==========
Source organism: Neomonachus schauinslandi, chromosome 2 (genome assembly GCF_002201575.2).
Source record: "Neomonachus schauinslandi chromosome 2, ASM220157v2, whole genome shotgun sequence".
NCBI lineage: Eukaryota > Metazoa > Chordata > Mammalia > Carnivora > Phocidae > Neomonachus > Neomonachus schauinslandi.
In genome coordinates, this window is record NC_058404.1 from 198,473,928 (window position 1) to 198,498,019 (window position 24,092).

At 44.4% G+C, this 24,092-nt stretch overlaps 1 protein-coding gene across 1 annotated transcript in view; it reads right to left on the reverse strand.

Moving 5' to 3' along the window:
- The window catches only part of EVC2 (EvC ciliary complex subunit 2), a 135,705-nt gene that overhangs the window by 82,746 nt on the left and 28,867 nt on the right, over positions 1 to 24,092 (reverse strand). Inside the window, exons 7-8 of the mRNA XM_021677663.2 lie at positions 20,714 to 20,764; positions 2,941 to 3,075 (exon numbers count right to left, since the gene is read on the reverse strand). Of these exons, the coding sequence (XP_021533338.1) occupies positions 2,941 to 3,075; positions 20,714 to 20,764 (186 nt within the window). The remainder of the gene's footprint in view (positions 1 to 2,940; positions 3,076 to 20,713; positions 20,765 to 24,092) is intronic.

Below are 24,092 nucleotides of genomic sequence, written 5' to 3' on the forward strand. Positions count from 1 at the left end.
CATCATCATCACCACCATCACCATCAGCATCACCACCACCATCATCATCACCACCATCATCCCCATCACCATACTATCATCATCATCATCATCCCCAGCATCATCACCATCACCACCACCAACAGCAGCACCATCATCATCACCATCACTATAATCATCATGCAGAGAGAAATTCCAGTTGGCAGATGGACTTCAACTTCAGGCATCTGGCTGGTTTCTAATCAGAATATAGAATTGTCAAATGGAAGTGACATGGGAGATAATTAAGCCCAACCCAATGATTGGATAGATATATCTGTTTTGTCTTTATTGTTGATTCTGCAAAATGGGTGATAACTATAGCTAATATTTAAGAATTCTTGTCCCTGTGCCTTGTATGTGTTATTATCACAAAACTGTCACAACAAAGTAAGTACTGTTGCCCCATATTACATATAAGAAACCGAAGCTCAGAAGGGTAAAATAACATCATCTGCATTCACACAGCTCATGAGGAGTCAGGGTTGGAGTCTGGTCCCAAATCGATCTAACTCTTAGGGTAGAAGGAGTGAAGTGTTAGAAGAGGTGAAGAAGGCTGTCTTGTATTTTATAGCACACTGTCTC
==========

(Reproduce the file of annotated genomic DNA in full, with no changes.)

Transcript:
Source organism: Neomonachus schauinslandi, chromosome 2 (genome assembly GCF_002201575.2).
Source record: "Neomonachus schauinslandi chromosome 2, ASM220157v2, whole genome shotgun sequence".
NCBI lineage: Eukaryota > Metazoa > Chordata > Mammalia > Carnivora > Phocidae > Neomonachus > Neomonachus schauinslandi.
In genome coordinates, this window is record NC_058404.1 from 198,473,928 (window position 1) to 198,498,019 (window position 24,092).

At 44.4% G+C, this 24,092-nt stretch overlaps 1 protein-coding gene across 1 annotated transcript in view; it reads right to left on the reverse strand.

Moving 5' to 3' along the window:
- The window catches only part of EVC2 (EvC ciliary complex subunit 2), a 135,705-nt gene that overhangs the window by 82,746 nt on the left and 28,867 nt on the right, over positions 1 to 24,092 (reverse strand). Inside the window, exons 7-8 of the mRNA XM_021677663.2 lie at positions 20,714 to 20,764; positions 2,941 to 3,075 (exon numbers count right to left, since the gene is read on the reverse strand). Of these exons, the coding sequence (XP_021533338.1) occupies positions 2,941 to 3,075; positions 20,714 to 20,764 (186 nt within the window). The remainder of the gene's footprint in view (positions 1 to 2,940; positions 3,076 to 20,713; positions 20,765 to 24,092) is intronic.

Below are 24,092 nucleotides of genomic sequence, written 5' to 3' on the forward strand. Positions count from 1 at the left end.
CATCATCATCACCACCATCACCATCAGCATCACCACCACCATCATCATCACCACCATCATCCCCATCACCATACTATCATCATCATCATCATCCCCAGCATCATCACCATCACCACCACCAACAGCAGCACCATCATCATCACCATCACTATAATCATCATGCAGAGAGAAATTCCAGTTGGCAGATGGACTTCAACTTCAGGCATCTGGCTGGTTTCTAATCAGAATATAGAATTGTCAAATGGAAGTGACATGGGAGATAATTAAGCCCAACCCAATGATTGGATAGATATATCTGTTTTGTCTTTATTGTTGATTCTGCAAAATGGGTGATAACTATAGCTAATATTTAAGAATTCTTGTCCCTGTGCCTTGTATGTGTTATTATCACAAAACTGTCACAACAAAGTAAGTACTGTTGCCCCATATTACATATAAGAAACCGAAGCTCAGAAGGGTAAAATAACATCATCTGCATTCACACAGCTCATGAGGAGTCAGGGTTGGAGTCTGGTCCCAAATCGATCTAACTCTTAGGGTAGAAGGAGTGAAGTGTTAGAAGAGGTGAAGAAGGCTGTCTTGTATTTTATAGCACACTGTCTC